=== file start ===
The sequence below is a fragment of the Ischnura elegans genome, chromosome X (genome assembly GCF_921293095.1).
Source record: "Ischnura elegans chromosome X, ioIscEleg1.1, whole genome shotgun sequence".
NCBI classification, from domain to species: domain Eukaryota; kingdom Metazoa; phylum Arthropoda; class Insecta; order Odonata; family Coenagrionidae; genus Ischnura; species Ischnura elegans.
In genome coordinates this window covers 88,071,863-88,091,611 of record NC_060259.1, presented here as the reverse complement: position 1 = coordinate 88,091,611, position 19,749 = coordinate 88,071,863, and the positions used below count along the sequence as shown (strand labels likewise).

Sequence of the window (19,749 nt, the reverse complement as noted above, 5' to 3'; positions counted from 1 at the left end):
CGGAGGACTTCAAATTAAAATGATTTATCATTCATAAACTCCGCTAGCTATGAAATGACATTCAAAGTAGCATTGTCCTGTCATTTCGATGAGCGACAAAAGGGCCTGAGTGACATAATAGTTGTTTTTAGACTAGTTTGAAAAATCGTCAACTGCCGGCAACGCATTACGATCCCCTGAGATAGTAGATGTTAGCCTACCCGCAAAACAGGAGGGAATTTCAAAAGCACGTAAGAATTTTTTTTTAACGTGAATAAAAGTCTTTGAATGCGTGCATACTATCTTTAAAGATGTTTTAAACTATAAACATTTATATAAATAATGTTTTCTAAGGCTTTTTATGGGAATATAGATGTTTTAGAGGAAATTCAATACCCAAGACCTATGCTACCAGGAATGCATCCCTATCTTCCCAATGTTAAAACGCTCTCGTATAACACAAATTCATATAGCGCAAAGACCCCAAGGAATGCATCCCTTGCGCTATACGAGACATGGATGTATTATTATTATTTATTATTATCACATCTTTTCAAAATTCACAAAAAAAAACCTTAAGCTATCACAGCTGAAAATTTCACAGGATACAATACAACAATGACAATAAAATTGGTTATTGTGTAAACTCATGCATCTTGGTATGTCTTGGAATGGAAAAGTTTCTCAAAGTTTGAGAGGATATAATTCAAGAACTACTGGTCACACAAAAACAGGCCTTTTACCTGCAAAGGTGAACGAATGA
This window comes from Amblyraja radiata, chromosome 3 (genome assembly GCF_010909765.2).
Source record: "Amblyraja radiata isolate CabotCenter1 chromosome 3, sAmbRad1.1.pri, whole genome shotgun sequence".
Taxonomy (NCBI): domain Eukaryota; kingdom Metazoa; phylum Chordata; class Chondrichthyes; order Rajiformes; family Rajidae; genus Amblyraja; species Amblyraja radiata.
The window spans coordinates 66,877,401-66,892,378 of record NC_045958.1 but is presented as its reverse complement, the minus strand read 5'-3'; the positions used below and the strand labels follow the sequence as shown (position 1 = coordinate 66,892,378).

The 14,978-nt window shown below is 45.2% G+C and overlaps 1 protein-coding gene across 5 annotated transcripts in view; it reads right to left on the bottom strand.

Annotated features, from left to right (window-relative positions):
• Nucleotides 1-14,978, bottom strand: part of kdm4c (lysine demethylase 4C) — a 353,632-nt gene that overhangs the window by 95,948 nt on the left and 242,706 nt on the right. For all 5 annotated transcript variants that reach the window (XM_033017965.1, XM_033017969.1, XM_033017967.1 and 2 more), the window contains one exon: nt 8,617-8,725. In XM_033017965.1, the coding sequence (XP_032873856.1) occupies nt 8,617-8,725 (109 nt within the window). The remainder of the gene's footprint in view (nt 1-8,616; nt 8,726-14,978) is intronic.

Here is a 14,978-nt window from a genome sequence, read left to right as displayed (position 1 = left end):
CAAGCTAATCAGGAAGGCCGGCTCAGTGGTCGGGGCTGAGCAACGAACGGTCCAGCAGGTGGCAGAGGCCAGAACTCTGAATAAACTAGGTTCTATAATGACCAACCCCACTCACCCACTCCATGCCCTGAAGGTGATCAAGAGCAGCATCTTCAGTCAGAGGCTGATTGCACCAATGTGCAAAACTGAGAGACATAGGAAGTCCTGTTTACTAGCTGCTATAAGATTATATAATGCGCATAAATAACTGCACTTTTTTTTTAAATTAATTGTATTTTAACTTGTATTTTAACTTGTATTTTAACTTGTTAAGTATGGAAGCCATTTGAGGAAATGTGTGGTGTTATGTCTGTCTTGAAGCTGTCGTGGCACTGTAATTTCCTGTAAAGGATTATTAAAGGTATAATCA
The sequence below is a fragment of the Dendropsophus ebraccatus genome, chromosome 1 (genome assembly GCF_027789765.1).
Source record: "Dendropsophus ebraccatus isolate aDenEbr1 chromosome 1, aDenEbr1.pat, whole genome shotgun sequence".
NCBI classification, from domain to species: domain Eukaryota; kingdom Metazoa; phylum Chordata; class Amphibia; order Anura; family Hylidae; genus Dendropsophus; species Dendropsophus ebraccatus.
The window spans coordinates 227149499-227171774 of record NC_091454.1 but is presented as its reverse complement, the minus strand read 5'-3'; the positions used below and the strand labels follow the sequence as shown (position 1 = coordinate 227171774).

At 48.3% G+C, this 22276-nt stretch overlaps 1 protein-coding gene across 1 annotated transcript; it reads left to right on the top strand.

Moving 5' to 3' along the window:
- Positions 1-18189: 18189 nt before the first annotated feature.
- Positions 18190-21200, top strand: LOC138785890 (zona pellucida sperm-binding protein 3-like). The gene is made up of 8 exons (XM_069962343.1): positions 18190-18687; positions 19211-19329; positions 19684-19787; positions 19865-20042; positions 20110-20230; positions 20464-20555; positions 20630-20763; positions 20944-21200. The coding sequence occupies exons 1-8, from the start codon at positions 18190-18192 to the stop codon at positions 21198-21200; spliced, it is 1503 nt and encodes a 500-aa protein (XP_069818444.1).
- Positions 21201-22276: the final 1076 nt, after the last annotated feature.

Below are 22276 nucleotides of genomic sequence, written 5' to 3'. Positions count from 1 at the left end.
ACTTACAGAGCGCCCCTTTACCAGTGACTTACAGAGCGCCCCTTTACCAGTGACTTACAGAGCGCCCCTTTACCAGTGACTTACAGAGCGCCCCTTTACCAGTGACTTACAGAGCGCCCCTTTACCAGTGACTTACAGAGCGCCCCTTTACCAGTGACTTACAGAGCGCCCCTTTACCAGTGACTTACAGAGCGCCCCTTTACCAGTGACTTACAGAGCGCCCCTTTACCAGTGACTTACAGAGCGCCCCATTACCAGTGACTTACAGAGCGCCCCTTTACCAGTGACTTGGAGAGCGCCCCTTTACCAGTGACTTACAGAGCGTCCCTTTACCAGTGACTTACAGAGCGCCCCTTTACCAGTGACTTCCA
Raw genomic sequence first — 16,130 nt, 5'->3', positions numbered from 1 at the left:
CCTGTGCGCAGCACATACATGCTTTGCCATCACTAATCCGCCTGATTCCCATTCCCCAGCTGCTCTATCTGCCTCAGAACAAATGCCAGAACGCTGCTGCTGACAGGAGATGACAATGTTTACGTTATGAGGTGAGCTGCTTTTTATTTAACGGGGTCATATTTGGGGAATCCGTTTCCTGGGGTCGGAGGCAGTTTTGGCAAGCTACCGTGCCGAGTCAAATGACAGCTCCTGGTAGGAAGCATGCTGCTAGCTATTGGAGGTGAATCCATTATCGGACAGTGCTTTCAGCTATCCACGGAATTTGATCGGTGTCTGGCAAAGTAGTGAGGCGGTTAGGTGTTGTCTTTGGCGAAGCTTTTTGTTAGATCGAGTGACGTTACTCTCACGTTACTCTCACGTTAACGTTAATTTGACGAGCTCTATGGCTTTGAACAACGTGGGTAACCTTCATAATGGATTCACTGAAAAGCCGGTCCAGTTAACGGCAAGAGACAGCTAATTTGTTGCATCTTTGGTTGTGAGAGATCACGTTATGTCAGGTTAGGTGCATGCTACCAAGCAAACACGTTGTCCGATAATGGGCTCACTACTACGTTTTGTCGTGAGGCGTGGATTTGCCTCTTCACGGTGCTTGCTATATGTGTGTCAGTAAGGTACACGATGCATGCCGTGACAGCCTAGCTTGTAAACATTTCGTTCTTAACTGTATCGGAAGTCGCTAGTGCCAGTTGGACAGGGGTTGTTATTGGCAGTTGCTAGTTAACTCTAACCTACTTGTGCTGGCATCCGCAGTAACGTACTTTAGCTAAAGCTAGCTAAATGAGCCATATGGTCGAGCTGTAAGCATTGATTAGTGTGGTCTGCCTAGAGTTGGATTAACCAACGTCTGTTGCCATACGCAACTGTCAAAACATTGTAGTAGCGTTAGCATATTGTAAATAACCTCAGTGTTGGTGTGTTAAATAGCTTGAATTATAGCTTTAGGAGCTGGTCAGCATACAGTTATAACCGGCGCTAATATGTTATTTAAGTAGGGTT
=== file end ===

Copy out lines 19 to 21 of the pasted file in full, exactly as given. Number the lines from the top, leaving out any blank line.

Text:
The window spans coordinates 227149499-227171774 of record NC_091454.1 but is presented as its reverse complement, the minus strand read 5'-3'; the positions used below and the strand labels follow the sequence as shown (position 1 = coordinate 227171774).

At 48.3% G+C, this 22276-nt stretch overlaps 1 protein-coding gene across 1 annotated transcript; it reads left to right on the top strand.

Moving 5' to 3' along the window: